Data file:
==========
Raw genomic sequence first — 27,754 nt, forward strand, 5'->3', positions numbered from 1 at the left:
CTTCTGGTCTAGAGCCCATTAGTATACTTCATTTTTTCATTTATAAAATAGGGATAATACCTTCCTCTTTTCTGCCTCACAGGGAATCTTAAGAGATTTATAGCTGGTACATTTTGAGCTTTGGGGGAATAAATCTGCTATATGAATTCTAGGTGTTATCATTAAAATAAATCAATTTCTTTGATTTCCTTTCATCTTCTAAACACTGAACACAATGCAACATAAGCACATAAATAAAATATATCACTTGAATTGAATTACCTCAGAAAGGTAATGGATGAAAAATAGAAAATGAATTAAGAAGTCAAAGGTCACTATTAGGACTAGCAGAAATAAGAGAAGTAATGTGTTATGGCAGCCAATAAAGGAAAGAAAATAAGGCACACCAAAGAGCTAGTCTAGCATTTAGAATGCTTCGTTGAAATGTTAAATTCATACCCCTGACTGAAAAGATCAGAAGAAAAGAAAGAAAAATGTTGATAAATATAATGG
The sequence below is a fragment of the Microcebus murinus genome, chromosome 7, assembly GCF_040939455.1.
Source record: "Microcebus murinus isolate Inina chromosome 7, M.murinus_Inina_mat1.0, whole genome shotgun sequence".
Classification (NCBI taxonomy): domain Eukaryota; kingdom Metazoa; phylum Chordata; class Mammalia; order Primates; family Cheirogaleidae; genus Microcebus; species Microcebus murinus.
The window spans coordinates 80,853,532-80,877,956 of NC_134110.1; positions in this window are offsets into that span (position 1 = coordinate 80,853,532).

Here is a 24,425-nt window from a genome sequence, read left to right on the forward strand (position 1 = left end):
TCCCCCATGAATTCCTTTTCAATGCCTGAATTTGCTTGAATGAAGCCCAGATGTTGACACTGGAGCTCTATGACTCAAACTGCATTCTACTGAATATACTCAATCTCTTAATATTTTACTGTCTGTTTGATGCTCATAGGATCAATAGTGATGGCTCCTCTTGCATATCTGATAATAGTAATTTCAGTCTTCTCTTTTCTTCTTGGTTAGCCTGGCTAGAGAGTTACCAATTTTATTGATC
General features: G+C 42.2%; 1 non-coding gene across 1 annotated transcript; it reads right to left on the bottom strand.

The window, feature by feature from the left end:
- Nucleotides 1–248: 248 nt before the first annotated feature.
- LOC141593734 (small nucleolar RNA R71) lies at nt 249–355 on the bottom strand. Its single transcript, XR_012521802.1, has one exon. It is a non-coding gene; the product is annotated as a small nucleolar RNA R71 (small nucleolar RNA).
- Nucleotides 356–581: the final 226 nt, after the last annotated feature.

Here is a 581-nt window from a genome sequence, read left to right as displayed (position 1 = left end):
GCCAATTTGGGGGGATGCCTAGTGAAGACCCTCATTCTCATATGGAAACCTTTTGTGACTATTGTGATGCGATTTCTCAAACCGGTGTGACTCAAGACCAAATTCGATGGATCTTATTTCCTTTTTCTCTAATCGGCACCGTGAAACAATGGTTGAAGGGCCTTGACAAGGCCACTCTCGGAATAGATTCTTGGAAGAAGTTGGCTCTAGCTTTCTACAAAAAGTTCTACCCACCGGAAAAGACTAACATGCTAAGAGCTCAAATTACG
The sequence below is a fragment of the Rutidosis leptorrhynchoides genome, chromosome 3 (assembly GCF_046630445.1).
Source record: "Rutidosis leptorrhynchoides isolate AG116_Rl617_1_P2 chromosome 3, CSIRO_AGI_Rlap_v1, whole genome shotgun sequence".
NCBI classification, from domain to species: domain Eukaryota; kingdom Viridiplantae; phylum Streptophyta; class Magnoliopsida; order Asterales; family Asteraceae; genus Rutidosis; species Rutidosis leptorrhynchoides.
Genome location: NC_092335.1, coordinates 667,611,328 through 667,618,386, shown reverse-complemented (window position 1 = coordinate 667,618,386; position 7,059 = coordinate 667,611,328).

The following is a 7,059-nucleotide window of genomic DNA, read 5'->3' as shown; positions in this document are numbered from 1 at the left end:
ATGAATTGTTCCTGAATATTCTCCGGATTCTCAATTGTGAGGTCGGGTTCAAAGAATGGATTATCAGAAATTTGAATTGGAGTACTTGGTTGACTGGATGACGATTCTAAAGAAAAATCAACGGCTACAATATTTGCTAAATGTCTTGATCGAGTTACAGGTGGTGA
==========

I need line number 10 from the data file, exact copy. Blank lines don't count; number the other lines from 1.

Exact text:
The window, feature by feature from the left end: